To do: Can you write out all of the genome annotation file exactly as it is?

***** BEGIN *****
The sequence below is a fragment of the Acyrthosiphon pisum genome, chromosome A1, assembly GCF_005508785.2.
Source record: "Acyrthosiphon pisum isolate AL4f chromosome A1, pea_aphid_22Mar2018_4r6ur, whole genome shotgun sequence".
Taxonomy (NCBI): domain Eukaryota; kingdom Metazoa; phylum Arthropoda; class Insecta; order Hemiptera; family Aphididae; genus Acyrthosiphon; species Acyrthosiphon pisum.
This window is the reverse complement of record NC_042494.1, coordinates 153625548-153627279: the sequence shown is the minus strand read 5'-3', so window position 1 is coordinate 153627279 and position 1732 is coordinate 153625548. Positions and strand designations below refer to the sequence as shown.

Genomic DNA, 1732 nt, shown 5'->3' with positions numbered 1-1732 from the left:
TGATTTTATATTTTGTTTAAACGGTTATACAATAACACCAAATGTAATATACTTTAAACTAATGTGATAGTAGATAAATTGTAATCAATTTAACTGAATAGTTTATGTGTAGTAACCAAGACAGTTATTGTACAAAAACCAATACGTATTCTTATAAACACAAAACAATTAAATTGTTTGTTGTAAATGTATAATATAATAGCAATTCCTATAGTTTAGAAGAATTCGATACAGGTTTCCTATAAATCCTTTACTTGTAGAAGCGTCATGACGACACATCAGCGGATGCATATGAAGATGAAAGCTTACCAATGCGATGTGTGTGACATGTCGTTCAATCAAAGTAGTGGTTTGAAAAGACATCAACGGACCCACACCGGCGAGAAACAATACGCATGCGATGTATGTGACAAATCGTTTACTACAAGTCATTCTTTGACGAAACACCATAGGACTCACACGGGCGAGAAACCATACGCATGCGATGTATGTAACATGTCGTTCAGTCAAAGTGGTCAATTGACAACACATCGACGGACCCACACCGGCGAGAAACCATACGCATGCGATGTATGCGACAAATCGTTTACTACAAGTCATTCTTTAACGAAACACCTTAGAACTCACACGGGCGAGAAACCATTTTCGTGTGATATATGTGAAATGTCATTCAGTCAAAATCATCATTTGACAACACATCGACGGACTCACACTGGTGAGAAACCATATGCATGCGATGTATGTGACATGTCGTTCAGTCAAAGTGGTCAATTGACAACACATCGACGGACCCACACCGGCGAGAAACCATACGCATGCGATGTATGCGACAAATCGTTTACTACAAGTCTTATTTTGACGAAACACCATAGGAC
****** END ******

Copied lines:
The sequence below is a fragment of the Acyrthosiphon pisum genome, chromosome A1, assembly GCF_005508785.2.
Source record: "Acyrthosiphon pisum isolate AL4f chromosome A1, pea_aphid_22Mar2018_4r6ur, whole genome shotgun sequence".
Taxonomy (NCBI): domain Eukaryota; kingdom Metazoa; phylum Arthropoda; class Insecta; order Hemiptera; family Aphididae; genus Acyrthosiphon; species Acyrthosiphon pisum.
This window is the reverse complement of record NC_042494.1, coordinates 153625548-153627279: the sequence shown is the minus strand read 5'-3', so window position 1 is coordinate 153627279 and position 1732 is coordinate 153625548. Positions and strand designations below refer to the sequence as shown.

Genomic DNA, 1732 nt, shown 5'->3' with positions numbered 1-1732 from the left:
TGATTTTATATTTTGTTTAAACGGTTATACAATAACACCAAATGTAATATACTTTAAACTAATGTGATAGTAGATAAATTGTAATCAATTTAACTGAATAGTTTATGTGTAGTAACCAAGACAGTTATTGTACAAAAACCAATACGTATTCTTATAAACACAAAACAATTAAATTGTTTGTTGTAAATGTATAATATAATAGCAATTCCTATAGTTTAGAAGAATTCGATACAGGTTTCCTATAAATCCTTTACTTGTAGAAGCGTCATGACGACACATCAGCGGATGCATATGAAGATGAAAGCTTACCAATGCGATGTGTGTGACATGTCGTTCAATCAAAGTAGTGGTTTGAAAAGACATCAACGGACCCACACCGGCGAGAAACAATACGCATGCGATGTATGTGACAAATCGTTTACTACAAGTCATTCTTTGACGAAACACCATAGGACTCACACGGGCGAGAAACCATACGCATGCGATGTATGTAACATGTCGTTCAGTCAAAGTGGTCAATTGACAACACATCGACGGACCCACACCGGCGAGAAACCATACGCATGCGATGTATGCGACAAATCGTTTACTACAAGTCATTCTTTAACGAAACACCTTAGAACTCACACGGGCGAGAAACCATTTTCGTGTGATATATGTGAAATGTCATTCAGTCAAAATCATCATTTGACAACACATCGACGGACTCACACTGGTGAGAAACCATATGCATGCGATGTATGTGACATGTCGTTCAGTCAAAGTGGTCAATTGACAACACATCGACGGACCCACACCGGCGAGAAACCATACGCATGCGATGTATGCGACAAATCGTTTACTACAAGTCTTATTTTGACGAAACACCATAGGAC